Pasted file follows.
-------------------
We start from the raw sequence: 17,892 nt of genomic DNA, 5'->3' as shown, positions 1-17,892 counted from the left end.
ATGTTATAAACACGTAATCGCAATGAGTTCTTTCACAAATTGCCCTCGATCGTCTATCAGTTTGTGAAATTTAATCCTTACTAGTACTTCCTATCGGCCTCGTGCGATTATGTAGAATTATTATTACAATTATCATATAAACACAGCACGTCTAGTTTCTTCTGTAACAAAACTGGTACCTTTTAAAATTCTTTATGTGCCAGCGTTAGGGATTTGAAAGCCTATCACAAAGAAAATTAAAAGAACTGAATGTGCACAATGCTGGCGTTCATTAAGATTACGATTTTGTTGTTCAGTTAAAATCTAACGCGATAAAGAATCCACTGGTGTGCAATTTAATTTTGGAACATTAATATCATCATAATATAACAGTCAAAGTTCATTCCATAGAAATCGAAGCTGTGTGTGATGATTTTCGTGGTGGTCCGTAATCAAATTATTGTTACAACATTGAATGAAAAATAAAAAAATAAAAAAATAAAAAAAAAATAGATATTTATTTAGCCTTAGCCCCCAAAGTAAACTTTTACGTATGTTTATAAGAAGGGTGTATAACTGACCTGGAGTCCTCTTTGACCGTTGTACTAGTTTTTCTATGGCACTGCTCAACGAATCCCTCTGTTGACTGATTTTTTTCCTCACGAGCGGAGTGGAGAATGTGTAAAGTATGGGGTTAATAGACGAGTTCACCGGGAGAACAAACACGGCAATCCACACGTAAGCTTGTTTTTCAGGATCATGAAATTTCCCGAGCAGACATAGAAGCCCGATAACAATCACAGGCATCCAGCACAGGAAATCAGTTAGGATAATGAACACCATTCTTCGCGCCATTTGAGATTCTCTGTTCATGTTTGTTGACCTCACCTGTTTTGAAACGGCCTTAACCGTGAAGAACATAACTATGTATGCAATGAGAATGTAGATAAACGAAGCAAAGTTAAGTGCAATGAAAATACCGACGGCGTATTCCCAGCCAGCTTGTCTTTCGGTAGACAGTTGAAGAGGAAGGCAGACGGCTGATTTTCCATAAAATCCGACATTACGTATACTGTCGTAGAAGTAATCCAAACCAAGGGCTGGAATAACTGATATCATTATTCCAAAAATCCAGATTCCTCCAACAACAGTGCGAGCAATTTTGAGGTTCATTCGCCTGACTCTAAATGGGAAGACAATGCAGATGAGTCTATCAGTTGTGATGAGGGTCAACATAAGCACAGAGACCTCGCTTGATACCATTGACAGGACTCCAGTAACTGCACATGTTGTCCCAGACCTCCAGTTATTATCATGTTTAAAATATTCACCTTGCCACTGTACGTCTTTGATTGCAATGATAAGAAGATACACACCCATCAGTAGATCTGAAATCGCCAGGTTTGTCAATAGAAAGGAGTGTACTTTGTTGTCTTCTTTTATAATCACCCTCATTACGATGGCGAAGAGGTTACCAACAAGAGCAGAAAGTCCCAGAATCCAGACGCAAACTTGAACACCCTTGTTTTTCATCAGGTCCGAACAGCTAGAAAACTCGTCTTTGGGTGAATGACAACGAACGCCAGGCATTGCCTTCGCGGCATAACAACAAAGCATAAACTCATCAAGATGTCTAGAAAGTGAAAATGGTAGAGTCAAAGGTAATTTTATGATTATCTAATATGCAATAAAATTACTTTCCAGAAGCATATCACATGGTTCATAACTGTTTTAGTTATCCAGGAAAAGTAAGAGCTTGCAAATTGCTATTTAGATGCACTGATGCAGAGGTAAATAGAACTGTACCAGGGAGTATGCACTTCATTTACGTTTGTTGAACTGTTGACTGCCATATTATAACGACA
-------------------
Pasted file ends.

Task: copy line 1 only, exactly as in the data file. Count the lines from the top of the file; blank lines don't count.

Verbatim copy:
We start from the raw sequence: 17,892 nt of genomic DNA, 5'->3' as shown, positions 1-17,892 counted from the left end.